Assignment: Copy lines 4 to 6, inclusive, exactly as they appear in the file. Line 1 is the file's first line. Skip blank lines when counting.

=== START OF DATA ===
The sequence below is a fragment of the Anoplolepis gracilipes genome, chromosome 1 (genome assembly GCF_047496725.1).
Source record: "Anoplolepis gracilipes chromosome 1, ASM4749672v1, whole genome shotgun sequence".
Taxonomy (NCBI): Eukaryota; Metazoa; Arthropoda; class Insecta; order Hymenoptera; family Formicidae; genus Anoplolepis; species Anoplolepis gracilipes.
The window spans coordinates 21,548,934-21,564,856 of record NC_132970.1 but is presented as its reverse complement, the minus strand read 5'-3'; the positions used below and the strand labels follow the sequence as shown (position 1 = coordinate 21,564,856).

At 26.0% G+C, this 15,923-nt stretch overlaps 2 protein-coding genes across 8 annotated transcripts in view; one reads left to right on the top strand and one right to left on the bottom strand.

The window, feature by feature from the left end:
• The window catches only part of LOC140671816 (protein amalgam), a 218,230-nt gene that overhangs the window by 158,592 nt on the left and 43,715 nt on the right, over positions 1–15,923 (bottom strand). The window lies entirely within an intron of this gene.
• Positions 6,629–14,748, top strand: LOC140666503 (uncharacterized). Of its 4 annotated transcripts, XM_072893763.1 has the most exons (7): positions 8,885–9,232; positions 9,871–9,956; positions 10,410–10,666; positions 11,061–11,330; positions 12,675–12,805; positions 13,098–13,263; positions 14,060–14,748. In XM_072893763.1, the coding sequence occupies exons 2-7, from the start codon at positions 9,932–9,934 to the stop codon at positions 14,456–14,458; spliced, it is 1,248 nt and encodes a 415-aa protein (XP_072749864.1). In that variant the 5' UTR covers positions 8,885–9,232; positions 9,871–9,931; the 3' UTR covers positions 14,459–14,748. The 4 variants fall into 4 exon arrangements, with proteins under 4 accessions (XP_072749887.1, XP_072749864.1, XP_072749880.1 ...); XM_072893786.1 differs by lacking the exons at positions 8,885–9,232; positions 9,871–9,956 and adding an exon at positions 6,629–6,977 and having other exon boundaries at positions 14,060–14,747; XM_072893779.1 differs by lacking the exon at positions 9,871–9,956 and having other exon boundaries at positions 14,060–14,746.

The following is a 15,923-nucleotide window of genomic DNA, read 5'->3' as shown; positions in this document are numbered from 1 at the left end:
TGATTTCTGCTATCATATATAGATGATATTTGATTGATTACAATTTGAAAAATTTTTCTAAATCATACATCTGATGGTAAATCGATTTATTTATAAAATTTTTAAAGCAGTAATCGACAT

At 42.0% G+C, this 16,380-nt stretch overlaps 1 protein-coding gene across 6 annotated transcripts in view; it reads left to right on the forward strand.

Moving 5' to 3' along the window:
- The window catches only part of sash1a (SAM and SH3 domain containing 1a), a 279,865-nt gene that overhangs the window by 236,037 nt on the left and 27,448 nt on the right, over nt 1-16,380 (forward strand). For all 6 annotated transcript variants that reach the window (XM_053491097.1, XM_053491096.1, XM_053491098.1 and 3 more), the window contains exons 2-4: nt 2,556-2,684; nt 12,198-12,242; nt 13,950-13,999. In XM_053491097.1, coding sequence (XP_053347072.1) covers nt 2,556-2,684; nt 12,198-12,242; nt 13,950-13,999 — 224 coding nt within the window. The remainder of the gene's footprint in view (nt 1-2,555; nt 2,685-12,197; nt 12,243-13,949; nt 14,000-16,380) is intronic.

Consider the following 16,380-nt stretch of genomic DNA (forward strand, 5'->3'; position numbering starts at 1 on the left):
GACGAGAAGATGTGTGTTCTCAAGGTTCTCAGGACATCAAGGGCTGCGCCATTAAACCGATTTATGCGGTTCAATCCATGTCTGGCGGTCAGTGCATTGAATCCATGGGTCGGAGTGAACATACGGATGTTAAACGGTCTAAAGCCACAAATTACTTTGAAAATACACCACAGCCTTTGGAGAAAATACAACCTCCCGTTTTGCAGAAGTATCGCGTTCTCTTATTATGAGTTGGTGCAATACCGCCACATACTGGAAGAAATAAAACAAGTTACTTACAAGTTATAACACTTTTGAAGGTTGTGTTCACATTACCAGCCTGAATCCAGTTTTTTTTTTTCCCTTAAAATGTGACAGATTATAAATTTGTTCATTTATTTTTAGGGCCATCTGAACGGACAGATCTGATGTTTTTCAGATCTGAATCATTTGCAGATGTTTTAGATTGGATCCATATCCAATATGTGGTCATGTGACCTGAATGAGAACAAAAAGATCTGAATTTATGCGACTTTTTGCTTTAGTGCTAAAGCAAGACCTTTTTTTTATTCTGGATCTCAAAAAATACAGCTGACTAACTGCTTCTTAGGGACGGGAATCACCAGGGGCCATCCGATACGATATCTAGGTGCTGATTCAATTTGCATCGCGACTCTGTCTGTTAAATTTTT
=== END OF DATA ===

The window spans coordinates 21,548,934-21,564,856 of record NC_132970.1 but is presented as its reverse complement, the minus strand read 5'-3'; the positions used below and the strand labels follow the sequence as shown (position 1 = coordinate 21,564,856).

At 26.0% G+C, this 15,923-nt stretch overlaps 2 protein-coding genes across 8 annotated transcripts in view; one reads left to right on the top strand and one right to left on the bottom strand.

The window, feature by feature from the left end: